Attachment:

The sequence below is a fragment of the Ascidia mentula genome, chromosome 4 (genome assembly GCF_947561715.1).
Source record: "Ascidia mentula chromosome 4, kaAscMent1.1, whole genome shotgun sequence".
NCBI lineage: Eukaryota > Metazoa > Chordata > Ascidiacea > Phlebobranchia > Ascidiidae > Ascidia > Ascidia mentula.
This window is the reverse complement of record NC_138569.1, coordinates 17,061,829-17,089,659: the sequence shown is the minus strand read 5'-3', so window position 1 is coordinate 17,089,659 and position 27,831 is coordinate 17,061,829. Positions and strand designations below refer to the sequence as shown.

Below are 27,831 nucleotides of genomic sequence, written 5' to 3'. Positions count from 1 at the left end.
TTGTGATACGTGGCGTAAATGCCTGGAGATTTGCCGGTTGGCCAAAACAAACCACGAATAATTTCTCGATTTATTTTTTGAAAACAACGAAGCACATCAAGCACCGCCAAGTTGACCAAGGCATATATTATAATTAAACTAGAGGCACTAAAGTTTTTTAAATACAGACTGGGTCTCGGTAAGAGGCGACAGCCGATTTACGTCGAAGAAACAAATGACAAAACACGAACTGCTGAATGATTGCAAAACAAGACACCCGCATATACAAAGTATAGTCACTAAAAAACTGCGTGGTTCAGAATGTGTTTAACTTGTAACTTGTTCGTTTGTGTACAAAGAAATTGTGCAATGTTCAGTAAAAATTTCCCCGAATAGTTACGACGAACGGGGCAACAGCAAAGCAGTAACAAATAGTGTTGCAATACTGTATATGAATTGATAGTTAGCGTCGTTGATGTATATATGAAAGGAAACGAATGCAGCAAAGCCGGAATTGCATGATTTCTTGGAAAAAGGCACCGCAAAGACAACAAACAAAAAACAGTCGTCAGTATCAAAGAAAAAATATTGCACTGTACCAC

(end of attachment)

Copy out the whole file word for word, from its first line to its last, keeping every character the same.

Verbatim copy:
The sequence below is a fragment of the Ascidia mentula genome, chromosome 4 (genome assembly GCF_947561715.1).
Source record: "Ascidia mentula chromosome 4, kaAscMent1.1, whole genome shotgun sequence".
NCBI lineage: Eukaryota > Metazoa > Chordata > Ascidiacea > Phlebobranchia > Ascidiidae > Ascidia > Ascidia mentula.
This window is the reverse complement of record NC_138569.1, coordinates 17,061,829-17,089,659: the sequence shown is the minus strand read 5'-3', so window position 1 is coordinate 17,089,659 and position 27,831 is coordinate 17,061,829. Positions and strand designations below refer to the sequence as shown.

Below are 27,831 nucleotides of genomic sequence, written 5' to 3'. Positions count from 1 at the left end.
TTGTGATACGTGGCGTAAATGCCTGGAGATTTGCCGGTTGGCCAAAACAAACCACGAATAATTTCTCGATTTATTTTTTGAAAACAACGAAGCACATCAAGCACCGCCAAGTTGACCAAGGCATATATTATAATTAAACTAGAGGCACTAAAGTTTTTTAAATACAGACTGGGTCTCGGTAAGAGGCGACAGCCGATTTACGTCGAAGAAACAAATGACAAAACACGAACTGCTGAATGATTGCAAAACAAGACACCCGCATATACAAAGTATAGTCACTAAAAAACTGCGTGGTTCAGAATGTGTTTAACTTGTAACTTGTTCGTTTGTGTACAAAGAAATTGTGCAATGTTCAGTAAAAATTTCCCCGAATAGTTACGACGAACGGGGCAACAGCAAAGCAGTAACAAATAGTGTTGCAATACTGTATATGAATTGATAGTTAGCGTCGTTGATGTATATATGAAAGGAAACGAATGCAGCAAAGCCGGAATTGCATGATTTCTTGGAAAAAGGCACCGCAAAGACAACAAACAAAAAACAGTCGTCAGTATCAAAGAAAAAATATTGCACTGTACCAC